Manufacturing purchasing and supply executives are optimistic about their companies' prospects for the first half, and predict additional growth during the second half of 2004, according to the 66th Semiannual Economic Forecast by the Institute for Supply Management. Some 76% of purchasing and supply executives polled expect revenues to be greater in 2004 than in 2003, with projections showing an average 5.8% net increase in revenues, more than double the 2.8% increase reported by ISM members for 2003.

“At present the sector is in the midst of recovery as manufacturing is in its fifth consecutive month of growth,” said Norbert Ore, chair of the ISM Manufacturing Business Survey Committee, upon release of the ISM forecast in early December. Manufacturing economic activity grew in December for the sixth consecutive month and reached its highest level since December 1983.

Survey respondents reported operating at 80.1% of normal capacity, up slightly from 79% reported in May 2003. Purchasing and supply executives predict that capital expenditures will increase 3.2% in 2004, compared to the 2.7% increase reported last year.

Manufacturers expect that employment will grow by a modest 0.3% this year, while labor and benefits costs are expected to rise an average of 2.7%. They anticipate growth in exports and imports, with exports growing at a slightly lower rate compared with imports. They also expect the U.S. dollar to maintain its current positive position against currencies of major trading partners.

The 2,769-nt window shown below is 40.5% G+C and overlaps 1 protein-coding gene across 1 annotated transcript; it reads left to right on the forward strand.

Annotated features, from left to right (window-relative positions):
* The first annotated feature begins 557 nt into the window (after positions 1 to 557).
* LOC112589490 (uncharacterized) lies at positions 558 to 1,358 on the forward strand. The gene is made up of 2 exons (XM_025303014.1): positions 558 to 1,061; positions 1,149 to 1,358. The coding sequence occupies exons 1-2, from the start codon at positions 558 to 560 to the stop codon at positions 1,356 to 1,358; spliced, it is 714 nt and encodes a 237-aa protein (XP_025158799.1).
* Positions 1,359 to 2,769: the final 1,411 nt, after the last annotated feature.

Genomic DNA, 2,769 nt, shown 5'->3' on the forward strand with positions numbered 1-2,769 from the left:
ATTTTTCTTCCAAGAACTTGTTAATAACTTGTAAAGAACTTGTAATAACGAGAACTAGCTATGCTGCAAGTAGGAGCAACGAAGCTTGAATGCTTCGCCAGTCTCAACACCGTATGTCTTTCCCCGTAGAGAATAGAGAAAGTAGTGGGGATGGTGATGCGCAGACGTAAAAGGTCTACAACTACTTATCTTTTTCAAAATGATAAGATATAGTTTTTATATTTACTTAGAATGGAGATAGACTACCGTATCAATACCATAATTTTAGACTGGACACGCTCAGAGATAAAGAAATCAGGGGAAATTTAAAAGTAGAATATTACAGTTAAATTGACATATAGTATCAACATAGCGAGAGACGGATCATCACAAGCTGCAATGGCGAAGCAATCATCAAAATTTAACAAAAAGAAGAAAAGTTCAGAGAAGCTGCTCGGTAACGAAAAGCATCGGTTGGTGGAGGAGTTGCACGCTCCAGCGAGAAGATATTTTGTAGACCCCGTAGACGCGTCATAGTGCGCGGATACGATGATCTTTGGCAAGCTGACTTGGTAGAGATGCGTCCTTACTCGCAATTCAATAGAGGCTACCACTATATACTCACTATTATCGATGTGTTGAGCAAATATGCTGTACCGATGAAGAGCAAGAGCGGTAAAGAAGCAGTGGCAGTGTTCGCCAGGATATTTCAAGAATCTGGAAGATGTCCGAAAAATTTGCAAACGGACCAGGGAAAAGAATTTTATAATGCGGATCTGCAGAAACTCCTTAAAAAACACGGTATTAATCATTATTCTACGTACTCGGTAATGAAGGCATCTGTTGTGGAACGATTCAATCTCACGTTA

They predict the prices they pay will increase 1% during the first four months of 2004, and will increase an additional 0.3% for the balance of the year, resulting in only a moderate change in prices during the upcoming year.

In response to a targeted question, 84% of respondents said they are less than three-quarters complete in their goals of achieving efficiency from the application of technology to supply management.